Photo Essays

Taking Notice of Scope Miami

by Hrag Vartanian on December 4, 2010

Mark Jenkins, "End Table" (2010) at the Carmichael Gallery

Scope is the art fair that many people like to disparage but this year’s installment was rather good and worth a trip.

Housed in a large tent near the Art Miami and Red Dot art fairs and, as always, attached to Art Asia, the greater prominence ensured more foot traffic than last year (two gallerists told me sales and traffic were better this year) and the lofty space made it much more conducive to looking at art.

There are few installations at Scope, which makes it feel a bit more commercial than some of the other fairs, but on the upside there were more charity-related activities than at any other fair I visited. Check out the back wall when you visit, where you can text message to purchase items that benefit charity. My favorite item was these bread “loafers.”

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These were some of my favorite objects at Scope. Created by Agustina Woodgate and displayed at Miami’s Spinello Gallery. Using what seems like the fur of stuffed animals (or at least reminiscent of them), these large wall hangings feel like Rorschach inkblots that allow you to read (or interpret) your childhood experiences in them.

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More vividly colored work by Agustina Woodgate.

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Ma Jun’s traditional Chinese ceramic treatment of modern technology make them immediately accessible and decorative.

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Olek created a room covered all over with yarn/performance for Christopher Henry Gallery.

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In addition to the work of Boxi, Aakash Nihalani, Dan Witz, Slinkachu, and Mark Jenkins in their booth, the Los Angeles-based Carmichael gallery had a large piece by Gregor Gaida, titled “Drummer III” (2010), which demonstrates a new and exciting addition to their gallery’s stable of artists.

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This colorful painting of a skull by Jenny Morgan was part of Like the Spice’s display. Gallery owner Marisa Sage told me that Morgan had felt like she had to do this after years of nudes and other portraits. I strangely understand why.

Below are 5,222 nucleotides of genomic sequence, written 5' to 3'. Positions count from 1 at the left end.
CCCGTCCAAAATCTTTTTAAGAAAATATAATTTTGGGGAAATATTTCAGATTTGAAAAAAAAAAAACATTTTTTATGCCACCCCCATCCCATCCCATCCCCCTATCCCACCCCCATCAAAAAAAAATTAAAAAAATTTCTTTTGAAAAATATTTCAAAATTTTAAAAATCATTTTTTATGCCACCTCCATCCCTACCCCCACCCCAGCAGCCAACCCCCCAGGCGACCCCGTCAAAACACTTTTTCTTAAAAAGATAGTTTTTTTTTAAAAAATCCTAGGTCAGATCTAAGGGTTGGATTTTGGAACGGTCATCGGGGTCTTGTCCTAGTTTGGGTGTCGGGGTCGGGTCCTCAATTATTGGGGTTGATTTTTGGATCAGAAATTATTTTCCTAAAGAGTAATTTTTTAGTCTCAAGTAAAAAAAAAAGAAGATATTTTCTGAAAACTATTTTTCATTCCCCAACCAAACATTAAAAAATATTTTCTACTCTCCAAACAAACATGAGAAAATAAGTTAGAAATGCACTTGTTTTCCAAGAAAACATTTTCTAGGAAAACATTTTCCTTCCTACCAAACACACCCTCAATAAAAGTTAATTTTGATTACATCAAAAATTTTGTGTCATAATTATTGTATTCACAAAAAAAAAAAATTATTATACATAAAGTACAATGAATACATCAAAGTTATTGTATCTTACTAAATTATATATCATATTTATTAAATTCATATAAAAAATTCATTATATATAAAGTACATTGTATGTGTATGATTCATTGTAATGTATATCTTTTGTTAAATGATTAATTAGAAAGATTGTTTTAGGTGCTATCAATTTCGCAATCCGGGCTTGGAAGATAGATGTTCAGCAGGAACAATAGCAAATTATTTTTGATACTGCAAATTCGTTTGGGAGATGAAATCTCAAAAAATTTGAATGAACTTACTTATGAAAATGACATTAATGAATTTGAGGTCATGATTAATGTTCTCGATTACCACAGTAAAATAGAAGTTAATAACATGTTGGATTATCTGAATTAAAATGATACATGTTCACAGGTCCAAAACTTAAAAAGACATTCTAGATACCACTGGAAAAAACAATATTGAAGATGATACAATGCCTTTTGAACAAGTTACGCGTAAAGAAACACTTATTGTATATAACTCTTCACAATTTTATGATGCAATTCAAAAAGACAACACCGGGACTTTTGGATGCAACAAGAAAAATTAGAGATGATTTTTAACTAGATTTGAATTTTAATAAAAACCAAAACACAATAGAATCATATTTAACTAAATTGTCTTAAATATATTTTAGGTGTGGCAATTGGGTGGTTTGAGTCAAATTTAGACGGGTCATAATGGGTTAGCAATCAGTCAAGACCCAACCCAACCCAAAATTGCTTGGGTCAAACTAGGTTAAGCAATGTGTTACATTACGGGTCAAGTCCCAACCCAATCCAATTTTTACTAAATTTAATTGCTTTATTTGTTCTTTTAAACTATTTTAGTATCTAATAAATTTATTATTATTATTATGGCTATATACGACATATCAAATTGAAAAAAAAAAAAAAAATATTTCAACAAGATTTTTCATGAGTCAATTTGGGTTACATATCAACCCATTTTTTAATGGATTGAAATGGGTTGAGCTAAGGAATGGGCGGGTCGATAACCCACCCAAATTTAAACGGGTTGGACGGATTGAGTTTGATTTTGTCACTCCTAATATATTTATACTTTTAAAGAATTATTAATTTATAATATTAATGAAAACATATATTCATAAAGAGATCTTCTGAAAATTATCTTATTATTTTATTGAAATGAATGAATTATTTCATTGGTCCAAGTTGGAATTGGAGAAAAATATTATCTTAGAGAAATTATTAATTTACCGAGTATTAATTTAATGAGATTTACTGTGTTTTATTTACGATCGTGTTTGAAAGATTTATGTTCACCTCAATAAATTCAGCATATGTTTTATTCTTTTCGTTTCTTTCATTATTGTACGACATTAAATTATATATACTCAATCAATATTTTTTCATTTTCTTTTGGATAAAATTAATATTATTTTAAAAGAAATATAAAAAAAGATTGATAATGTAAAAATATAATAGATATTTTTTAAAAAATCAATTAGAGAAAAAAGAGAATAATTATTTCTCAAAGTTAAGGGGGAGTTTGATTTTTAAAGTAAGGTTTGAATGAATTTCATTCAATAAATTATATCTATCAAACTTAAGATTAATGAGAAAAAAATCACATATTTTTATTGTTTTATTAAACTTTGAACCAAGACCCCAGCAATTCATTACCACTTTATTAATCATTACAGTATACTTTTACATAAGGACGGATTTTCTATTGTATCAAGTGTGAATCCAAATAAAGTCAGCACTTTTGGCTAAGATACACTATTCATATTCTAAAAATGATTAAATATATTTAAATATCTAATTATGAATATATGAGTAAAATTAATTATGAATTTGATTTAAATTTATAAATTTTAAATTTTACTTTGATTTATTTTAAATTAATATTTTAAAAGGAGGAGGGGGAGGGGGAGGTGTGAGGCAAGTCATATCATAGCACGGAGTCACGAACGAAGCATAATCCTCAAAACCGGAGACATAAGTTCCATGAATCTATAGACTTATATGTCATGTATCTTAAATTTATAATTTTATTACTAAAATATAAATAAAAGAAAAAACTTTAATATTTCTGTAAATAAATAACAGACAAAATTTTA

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Comenius Roethlisberger and Admir Jahic’s The Flying Saucers — In God We Trust series were dominated by a sense of wonderment as plates and other object floated above books in what at first appeared to be magic but upon closer inspection seemed to be done with powerful magnets.

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I wish I could remember who this was by but my phone conked out and erased my carefully written digital note, alas, the image is pretty awesome.

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A view of the large UP WITH MURAL display at Scope, which is  a project of The SCOPE Foundation, that steps “beyond aesthetic pleasure into a contemporary dialog of social justice.” I thought they were funny and cute but not really motivating or political, other than in an ironic way.

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James Clar’s “Ball and Chain” (2010) transformed car lights into a jewel-like object chained to a wall as if it was under threat to be stolen.

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A drawing by Alfredo Martinez.

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The Lounge area was dominaed by a large “Made in China” sign … a sign of things to come?

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Edie Nadelhaft’s capsule-like forms branded with online jargon and acronyms feel like just what the doctor ordered.

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The SCOPE Art Fair is located at 3055 North Miami Avenue, Miami, Florida, and it will continue until Sunday, December 5, 2010. Check the website for times.

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